How would I tell the story about Hurricane Irene if I were a reporter and standing in exquisite sufficiency?
In our consumer culture, news is crafted to sell and entertain as much as it is to inform. While listening to the hurricane reports I heard:
- Washed away
- “It’s not worsening but it’s not getting better.
Hurricane Irene: Media’s Point-of-View
Language is power
There is what happened, that a hurricane swept over the Northeast and caused measurable damage and affected many people.
And there is how we talk about it that creates our relationship to what happened. (To learn more about the power of language click here.) The effect the words above have on my body, my mood, and my relationship to life itself are feelings of overwhelm, loss and weakness.
A Friend’s Point-of-View
In contrast, I heard a version of the story from a friend in Vermont, one of the areas that was deeply affected by the storm.
- She talked about losing beloved covered bridges and about flooded buildings that were ruined by the rising waters.
- She also spoke about the gatherings of people coming to help; the free food being distributed; the communities coming together for support; and unwitting vacationers-turned-volunteers working to help the community.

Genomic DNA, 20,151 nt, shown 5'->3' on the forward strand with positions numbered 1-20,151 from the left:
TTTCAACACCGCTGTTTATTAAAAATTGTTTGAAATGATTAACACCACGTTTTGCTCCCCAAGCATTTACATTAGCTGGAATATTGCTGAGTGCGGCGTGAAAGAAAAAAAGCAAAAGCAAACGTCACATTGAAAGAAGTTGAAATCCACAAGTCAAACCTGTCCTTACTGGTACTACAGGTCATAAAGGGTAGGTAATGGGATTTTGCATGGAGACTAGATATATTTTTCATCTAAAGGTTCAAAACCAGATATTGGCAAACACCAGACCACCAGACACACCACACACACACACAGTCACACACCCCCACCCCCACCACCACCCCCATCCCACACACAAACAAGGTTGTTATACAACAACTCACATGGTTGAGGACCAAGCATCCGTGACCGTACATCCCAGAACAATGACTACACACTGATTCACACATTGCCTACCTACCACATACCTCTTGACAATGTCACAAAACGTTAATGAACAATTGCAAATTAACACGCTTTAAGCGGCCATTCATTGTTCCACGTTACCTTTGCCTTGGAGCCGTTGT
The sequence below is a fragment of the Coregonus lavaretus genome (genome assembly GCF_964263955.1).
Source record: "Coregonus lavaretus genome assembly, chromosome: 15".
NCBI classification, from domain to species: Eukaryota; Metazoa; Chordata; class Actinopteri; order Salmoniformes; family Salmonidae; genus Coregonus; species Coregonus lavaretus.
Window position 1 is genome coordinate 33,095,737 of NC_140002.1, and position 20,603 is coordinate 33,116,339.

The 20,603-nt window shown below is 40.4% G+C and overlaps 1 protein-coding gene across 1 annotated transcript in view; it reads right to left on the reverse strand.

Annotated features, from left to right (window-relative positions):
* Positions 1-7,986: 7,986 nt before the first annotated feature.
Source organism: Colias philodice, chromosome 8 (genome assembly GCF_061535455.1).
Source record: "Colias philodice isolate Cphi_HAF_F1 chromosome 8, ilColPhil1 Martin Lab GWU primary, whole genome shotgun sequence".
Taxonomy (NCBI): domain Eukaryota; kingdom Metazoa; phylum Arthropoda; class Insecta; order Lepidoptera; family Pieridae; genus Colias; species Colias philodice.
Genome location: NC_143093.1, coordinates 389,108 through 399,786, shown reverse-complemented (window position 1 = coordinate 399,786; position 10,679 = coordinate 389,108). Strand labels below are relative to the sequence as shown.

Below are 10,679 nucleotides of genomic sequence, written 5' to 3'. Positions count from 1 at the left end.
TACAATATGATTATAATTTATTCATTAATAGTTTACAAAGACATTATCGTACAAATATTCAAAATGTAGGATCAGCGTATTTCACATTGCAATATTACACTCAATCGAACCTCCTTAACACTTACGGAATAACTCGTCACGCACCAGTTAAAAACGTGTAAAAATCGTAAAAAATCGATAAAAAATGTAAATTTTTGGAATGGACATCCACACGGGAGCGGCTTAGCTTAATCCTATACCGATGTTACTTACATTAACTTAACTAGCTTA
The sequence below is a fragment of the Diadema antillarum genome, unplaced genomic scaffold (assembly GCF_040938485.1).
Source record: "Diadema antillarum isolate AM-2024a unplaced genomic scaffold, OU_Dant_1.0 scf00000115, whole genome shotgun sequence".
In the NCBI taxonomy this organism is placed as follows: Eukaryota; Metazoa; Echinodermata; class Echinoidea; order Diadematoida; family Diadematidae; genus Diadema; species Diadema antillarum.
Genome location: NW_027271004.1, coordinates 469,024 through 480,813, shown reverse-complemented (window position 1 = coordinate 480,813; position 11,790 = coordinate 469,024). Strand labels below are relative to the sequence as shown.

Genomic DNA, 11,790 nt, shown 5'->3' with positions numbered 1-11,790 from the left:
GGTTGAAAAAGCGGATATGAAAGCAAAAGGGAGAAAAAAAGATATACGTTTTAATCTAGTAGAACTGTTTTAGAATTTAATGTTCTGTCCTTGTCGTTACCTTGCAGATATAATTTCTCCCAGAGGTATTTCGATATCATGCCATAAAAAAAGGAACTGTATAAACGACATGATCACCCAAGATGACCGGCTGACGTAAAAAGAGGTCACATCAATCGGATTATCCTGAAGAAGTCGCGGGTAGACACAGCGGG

- She reflected on an overall mood that left her feeling okay.
I would say she was standing in the sufficiency – the “what is”-ness – of a situation labeled a “tragedy” by outside onlookers.
There is way to speak about a story – to ourselves and to others – that allows us to hold the tragedy inside of the sufficiency that is actually present in how people respond to life’s challenges.
Life is full of storms and we have a choice about how we want to be in them. The manner in which we face those challenges will offer the opportunity for us to develop resilience and faith or for us to harden and turn our hearts to stone. This is true both personally and collectively.
Telling the Story
How the story is told matters
The language used to describe events around the globe for anyone not directly affected will either cultivate our faith and resilience or perpetuate our belief that the challenging events of life are catastrophic and we have no power in the face of them.
As listeners, we can bring this awareness and ask: What would be possible – personally, interpersonally and collectively – if we stood in sufficiency when listening to the news?
Having heard both sides of the story, I can see and hold the exquisite sufficiency present in the face of what appears like tremendous scarcity.
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Learn, Grow & Develop Other Leaders™
Jennifer Cohen is Co-founder and Director at Seven Stones Leadership Group
She serves her clients as an Executive Transformational Leadership Coach
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Filed under: Leading Change